Some Salt Words

Some excerpts from ‘Salt’, Richard Harms’ enigmatic sea-faring poem sequence:

    JUST DESERTS:
    To our journey’s end and what
    we left only reluctantly
    stays with me
    just as all the salt in the air
    somehow taints the very skin.

    Let it be. Like
    those great seabirds
    wheel and arc, ranging
    over the far reaches;
    each to each,

    in our boat and mystery.
    We are complex art.

    AFTERS:
    But for in the blindness of my eyes
    this were just not much more than fancy.
    I am all action and unstill. I shall not
    here be long and you have
    the essence of the thing elsewhere;

    I have my coast.
    The rest is history.

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Many thanks to Richard Harms for allowing us to republish the above extract, and for answering the following questions about George Bass, his protagonist, and the process of making poetry out of real life…

1. ‘Salt’ is about George Bass. He was a real person – can you tell us something about him?

George Bass was born in England in 1771, and arrived in Port Jackson (Sydney) in 1795. Mentor and friend to Matthew Flinders, he’s a key figure in the early coastal exploration of Australia following European settlement in 1788.

In late 1797, in an open whaleboat with a crew of six, Bass sailed to what is now the coast of the Gippsland region of Victoria, to Western Port, almost as far as the site of present-day Melbourne. His belief that a strait separated the mainland from Van Diemen’s Land (now Tasmania) was backed up by his observation of the rapid tides and the long south-western swell at Wilsons Promontory.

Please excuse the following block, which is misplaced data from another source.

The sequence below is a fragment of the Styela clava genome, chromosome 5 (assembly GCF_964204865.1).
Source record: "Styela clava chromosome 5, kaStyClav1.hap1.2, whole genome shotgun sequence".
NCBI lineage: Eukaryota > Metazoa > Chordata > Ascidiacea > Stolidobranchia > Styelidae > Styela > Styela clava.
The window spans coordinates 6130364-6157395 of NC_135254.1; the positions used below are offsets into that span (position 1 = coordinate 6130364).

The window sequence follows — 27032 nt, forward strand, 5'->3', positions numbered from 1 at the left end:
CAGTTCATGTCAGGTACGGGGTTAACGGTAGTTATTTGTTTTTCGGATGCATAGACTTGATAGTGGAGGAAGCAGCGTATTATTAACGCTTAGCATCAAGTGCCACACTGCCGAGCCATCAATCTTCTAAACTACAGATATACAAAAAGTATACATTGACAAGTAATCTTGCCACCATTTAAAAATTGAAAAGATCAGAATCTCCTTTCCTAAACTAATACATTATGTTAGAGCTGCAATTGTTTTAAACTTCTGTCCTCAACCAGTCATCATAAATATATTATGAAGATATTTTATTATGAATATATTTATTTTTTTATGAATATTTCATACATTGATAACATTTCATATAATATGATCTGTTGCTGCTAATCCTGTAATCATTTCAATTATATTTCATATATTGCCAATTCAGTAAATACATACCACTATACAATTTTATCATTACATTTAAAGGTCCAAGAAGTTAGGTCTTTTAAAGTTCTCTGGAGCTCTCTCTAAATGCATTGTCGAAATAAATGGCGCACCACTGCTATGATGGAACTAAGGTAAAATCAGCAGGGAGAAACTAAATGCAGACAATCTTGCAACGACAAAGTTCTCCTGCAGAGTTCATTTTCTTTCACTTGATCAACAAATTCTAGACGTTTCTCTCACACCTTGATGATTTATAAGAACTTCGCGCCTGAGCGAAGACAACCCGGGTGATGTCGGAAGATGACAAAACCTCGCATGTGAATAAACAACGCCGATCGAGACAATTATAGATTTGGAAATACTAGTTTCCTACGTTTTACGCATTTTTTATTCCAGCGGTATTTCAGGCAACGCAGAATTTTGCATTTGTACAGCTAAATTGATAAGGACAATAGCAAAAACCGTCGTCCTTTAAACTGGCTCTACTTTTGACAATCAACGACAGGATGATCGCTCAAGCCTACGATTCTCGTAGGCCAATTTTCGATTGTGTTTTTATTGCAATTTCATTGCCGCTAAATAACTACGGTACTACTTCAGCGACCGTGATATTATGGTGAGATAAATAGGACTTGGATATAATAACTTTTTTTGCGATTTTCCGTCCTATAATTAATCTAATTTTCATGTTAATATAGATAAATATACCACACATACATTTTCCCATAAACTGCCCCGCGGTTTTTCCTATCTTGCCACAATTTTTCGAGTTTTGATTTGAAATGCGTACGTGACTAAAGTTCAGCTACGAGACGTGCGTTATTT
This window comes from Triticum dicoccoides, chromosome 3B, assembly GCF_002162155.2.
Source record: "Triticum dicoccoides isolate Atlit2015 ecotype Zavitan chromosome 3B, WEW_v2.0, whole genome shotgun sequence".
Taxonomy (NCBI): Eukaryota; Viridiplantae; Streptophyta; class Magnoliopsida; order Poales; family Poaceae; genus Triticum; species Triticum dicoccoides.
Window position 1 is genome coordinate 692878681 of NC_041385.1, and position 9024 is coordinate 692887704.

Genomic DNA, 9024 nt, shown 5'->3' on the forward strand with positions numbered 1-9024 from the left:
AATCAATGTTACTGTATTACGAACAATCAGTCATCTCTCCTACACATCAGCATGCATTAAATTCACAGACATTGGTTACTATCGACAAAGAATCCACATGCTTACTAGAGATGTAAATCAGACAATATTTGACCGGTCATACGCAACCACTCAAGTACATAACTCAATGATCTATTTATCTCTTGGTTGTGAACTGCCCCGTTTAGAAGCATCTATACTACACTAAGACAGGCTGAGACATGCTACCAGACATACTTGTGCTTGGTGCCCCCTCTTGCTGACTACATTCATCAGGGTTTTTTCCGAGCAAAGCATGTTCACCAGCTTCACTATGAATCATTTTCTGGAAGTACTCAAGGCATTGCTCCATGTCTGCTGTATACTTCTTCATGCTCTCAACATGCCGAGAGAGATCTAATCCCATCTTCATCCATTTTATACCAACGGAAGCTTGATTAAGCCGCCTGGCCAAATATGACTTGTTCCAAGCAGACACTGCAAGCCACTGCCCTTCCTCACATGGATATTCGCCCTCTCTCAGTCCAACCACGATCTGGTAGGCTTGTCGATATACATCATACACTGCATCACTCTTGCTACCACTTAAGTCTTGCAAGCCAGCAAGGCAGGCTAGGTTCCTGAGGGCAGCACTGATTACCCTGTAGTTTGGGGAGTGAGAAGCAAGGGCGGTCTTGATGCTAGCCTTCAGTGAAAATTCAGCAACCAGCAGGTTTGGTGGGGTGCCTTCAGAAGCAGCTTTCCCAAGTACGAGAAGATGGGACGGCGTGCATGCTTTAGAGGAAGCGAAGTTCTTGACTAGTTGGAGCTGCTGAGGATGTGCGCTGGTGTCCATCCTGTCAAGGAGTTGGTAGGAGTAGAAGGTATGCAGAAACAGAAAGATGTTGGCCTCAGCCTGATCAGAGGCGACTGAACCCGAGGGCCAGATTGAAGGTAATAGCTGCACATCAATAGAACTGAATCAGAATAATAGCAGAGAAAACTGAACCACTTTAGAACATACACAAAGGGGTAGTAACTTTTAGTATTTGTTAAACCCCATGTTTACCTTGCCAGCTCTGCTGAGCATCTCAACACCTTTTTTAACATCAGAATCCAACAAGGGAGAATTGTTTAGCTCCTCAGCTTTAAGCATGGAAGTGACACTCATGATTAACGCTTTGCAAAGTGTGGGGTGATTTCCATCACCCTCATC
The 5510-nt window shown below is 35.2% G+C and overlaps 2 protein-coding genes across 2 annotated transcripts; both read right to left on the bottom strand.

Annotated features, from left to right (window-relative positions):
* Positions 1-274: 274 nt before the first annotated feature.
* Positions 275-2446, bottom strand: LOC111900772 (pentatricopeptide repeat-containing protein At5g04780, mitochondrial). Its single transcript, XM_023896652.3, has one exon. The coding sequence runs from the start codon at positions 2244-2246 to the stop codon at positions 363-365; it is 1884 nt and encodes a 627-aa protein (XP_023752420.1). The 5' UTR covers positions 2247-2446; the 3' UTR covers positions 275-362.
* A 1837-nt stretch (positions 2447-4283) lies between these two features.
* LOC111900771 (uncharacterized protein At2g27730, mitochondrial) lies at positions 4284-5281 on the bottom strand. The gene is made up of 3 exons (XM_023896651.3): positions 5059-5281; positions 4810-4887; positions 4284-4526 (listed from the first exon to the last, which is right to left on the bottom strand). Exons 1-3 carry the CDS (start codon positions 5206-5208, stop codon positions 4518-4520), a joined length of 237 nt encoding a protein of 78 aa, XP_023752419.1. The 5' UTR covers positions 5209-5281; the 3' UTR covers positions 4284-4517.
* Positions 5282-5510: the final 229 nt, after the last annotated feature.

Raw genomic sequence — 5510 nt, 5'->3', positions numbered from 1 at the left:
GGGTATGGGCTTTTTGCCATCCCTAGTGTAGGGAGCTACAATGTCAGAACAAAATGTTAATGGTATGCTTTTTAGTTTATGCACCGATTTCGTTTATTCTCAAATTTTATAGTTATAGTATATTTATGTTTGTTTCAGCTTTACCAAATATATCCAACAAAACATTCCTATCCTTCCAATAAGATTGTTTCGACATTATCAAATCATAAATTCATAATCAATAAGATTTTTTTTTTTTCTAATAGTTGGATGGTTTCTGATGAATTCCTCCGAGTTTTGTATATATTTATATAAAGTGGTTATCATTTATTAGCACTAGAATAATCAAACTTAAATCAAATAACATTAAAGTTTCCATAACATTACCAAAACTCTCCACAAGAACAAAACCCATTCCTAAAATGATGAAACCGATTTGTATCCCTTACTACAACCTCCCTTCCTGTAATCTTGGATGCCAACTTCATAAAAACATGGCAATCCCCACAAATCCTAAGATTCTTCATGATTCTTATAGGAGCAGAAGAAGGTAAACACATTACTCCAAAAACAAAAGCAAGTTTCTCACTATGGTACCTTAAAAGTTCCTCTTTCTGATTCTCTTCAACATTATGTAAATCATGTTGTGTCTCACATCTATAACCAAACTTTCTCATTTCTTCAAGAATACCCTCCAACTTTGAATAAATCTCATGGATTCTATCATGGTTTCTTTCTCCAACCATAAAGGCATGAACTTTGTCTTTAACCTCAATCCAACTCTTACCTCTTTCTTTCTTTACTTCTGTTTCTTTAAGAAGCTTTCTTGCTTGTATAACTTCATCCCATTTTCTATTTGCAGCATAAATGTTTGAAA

The following year Bass and Flinders set off in the Norfolk to sail around Van Diemen’s Land, thus proving Van Diemen’s Land was indeed an island. Flinders later named the strait after Bass. The discovery of this strait meant that ships could save many days when sailing to England, by sailing straight along the south coast, rather than right around the bottom of Tasmania. It also made for a less hazardous voyage to the new colony, though over a thousand ships are estimated to have been wrecked since in Bass Strait.

Bass sailed from Port Jackson in 1803 to travel to South America. The purpose of this voyage has never been conclusively established though it is speculated to be a private venture, possibly involving contraband. The ship, the Venus disappeared with all on board.

2. Adventurers and explorers have a certain aura about them. What was it about Bass that attracted you?

My first and last stab at acting. I was aged nine. A school play. Cast as Bass and standing in a cardboard box of a boat. I peered at an imagined horizon and delivered my lone line “there’s Wilsons Promontory”. He’s stayed with me since. An inescapable presence. I’ve spent much of my life living by and on – and staring at – the aforementioned Bass Strait. The coastline here also bears his name. Bass Coast.